I created my first webpage a long, long time ago.
The promise was that the web would be the next big thing and everyone needed a presence. So, I set out to do it knowing that others would be asking me how to do it. It’s almost comical to picture me doing it now. I’m sitting there with a list of HTML instructions printed out and on the desk to the right of me. I had Wordpad open and I’m fumbling along trying this and trying that. I had Netscape Navigator open to try each attempt at adding a statement to just see if I was being successful. I had no instruction, no idea where I was going, and all night to figure it out since the kids had gone to bed and my wife was working midnights.
It turned out that the first attempt didn’t actually take all that long. It was the customary “Hello World” bit of code that was being tested. Then, it was a matter of changing colours and adding more content. Then, the over the top moment was to add an image. I was so proud of myself. If I had a webserver, I could even go that extra mile and let others enjoy my success.
The process was itself coding. And, like good coding, success breeds success. The more that i got to work, the more I wanted to do.
I even found and included some code that turns a good looking page into something annoying by making it look as if it was snowing over my material.
Thankfully, sophisticated tools came along and relieved me of the task of learning and testing all of the HTML code and tags myself. I became a Dreamweaver junky and these days most of my content is displayed here, in WordPress. Even today though, the content appears magically through the genius that is HTML and CSS. For the most part, the tool that I use is ScribeFire. It’s an excellent tool that runs in Opera, Chrome, Firefox – basically everywhere I need to be.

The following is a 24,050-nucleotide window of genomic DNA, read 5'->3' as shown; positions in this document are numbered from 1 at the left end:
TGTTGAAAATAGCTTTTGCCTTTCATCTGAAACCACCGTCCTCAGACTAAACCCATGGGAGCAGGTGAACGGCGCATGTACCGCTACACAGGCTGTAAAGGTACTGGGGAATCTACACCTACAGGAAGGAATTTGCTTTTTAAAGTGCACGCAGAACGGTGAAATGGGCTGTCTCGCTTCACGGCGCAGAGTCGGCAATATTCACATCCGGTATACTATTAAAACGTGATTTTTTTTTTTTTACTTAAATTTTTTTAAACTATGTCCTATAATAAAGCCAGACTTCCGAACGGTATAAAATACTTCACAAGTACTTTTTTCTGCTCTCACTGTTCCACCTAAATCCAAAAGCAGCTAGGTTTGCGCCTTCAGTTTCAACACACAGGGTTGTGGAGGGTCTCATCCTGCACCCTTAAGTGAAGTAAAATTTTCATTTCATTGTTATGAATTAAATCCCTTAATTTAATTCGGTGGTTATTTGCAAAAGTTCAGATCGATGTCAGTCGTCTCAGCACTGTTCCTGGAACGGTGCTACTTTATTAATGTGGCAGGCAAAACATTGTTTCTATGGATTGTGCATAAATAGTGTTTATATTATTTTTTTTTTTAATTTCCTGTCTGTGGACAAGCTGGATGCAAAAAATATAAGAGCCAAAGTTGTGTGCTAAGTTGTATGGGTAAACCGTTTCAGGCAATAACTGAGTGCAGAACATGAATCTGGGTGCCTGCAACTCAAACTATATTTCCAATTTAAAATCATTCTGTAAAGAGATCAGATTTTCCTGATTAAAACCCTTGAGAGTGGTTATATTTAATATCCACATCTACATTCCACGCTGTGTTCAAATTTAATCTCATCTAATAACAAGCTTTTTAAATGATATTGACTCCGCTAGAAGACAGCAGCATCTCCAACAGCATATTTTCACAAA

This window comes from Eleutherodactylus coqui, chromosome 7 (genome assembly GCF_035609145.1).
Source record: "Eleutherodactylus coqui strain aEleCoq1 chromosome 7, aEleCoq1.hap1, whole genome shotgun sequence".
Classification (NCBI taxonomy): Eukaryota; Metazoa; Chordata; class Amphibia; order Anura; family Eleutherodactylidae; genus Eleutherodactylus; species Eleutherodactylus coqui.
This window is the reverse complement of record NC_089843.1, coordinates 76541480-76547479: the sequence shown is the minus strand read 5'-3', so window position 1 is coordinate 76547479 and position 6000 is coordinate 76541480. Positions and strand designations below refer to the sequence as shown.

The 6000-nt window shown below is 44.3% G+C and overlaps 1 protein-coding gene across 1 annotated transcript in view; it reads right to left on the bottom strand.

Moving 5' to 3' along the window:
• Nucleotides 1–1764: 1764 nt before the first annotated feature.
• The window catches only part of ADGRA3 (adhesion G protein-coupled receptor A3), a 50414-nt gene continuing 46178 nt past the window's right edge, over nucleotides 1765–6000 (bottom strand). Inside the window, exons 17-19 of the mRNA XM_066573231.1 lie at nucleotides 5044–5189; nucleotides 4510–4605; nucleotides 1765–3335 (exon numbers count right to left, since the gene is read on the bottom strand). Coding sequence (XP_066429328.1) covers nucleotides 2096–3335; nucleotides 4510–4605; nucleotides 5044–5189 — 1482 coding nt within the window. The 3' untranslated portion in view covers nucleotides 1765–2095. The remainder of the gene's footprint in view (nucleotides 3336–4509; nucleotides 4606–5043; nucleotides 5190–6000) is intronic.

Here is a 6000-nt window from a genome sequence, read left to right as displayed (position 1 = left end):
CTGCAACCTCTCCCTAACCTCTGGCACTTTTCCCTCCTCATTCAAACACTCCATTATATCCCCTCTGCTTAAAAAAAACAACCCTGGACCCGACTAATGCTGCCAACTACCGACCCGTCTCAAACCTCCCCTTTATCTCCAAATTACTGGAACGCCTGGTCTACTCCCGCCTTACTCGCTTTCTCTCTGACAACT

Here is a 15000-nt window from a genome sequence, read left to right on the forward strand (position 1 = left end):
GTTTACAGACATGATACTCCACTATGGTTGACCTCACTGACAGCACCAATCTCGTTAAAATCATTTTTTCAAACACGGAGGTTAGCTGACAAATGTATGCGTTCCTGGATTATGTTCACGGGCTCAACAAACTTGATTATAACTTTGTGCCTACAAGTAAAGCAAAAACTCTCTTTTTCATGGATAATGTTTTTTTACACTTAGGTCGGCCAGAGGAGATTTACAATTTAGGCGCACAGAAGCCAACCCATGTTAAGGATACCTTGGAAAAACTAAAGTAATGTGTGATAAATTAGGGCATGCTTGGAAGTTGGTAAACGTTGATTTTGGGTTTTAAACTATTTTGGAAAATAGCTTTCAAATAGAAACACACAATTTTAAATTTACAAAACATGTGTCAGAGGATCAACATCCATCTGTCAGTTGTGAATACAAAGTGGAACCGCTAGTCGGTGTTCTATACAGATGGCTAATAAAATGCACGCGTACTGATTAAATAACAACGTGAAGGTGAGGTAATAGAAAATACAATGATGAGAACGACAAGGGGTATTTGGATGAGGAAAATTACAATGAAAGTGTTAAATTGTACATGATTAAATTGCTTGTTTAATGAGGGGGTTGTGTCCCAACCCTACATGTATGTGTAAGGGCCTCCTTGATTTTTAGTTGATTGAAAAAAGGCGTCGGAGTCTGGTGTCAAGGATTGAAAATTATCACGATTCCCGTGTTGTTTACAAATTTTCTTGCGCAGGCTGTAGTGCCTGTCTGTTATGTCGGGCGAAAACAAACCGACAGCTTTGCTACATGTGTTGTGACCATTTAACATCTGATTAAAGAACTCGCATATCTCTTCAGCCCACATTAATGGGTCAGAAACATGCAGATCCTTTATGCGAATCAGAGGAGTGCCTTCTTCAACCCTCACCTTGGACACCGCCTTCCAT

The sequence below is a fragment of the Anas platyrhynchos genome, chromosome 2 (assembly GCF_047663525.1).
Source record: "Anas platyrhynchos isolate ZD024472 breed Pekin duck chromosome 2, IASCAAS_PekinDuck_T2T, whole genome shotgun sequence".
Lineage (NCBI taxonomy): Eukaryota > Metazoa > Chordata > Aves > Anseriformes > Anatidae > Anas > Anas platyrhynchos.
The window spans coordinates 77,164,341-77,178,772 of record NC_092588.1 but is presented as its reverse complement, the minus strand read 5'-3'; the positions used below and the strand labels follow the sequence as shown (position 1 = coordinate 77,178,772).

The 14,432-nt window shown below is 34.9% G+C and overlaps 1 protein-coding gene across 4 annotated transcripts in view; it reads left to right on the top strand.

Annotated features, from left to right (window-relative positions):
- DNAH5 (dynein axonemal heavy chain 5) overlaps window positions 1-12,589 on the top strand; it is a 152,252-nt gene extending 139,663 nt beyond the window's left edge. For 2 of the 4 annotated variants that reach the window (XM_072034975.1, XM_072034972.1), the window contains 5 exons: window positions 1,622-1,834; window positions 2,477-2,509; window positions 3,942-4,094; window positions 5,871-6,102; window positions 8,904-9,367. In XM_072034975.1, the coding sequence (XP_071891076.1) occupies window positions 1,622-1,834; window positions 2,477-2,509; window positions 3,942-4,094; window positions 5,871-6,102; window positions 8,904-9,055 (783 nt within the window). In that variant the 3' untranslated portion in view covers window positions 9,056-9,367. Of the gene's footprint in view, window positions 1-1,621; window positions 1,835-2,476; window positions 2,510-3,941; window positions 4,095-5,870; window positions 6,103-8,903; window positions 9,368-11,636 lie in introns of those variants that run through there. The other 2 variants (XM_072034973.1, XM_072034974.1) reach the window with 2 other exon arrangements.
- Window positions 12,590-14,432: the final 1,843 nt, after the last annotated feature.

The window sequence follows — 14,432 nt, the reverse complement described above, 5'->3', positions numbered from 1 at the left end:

The code certainly has become more sophisticated and ScribeFire does the heavy lifting. You can still check out the source of the page in your browser to see what happens behind the scenes.
There’s a great deal of instructions that I don’t have to worry about memorizing anymore. Better tools gives better results.
And yet, there are still times when my history of knowing HTML becomes necessary. Fortunately, ScribeFire has a button that lets you switch between a visual environment and the HTML and Markdown that’s happening behind the scenes.
Because not everything can be edited visually.
Case in point was yesterday’s post where I showed you the thumbnail images. They weren’t pictures from my blog. They were embedded from the BitPixels website. The site gives you the code and you make it happen.
<img src="http://img.bitpixels.com/getthumbnail?code=19261&size=100&url=http://dougpete.pbworks.com" alt="" />
As I noted in the post, you can adjust the size of the preview. But you need to be able to read the code and know how to edit it.
If you read the instruction above, you can see where this was the 100 pixel-sized image.
The process reinforces the need to be able to:
- read and understand a bit of the code of the web;
- edit the code;
- know exactly where in the document you want it to appear.
None of the above are done with the visual editor – you have to roll up your sleeves to get the job done.
If you talk to most any blogger, they find themselves in this situation every now and again – just to make things work.
Many people are devoting this week towards an awareness of coding. Many of the examples will result in some logic applied to create a game or a display or a new application. That’s an awareness, a start. Hopefully, it will inspire a continued interest in the power of coding, and ultimately the discipline of Computer Science.
Let’s not forget the humble HTML in all of this. As we turn to the web to produce, we have better and better tools to make it work. But, there are those moments where you have to get under the hood and do some tweaking. A knowledge and understanding of coding pays off there.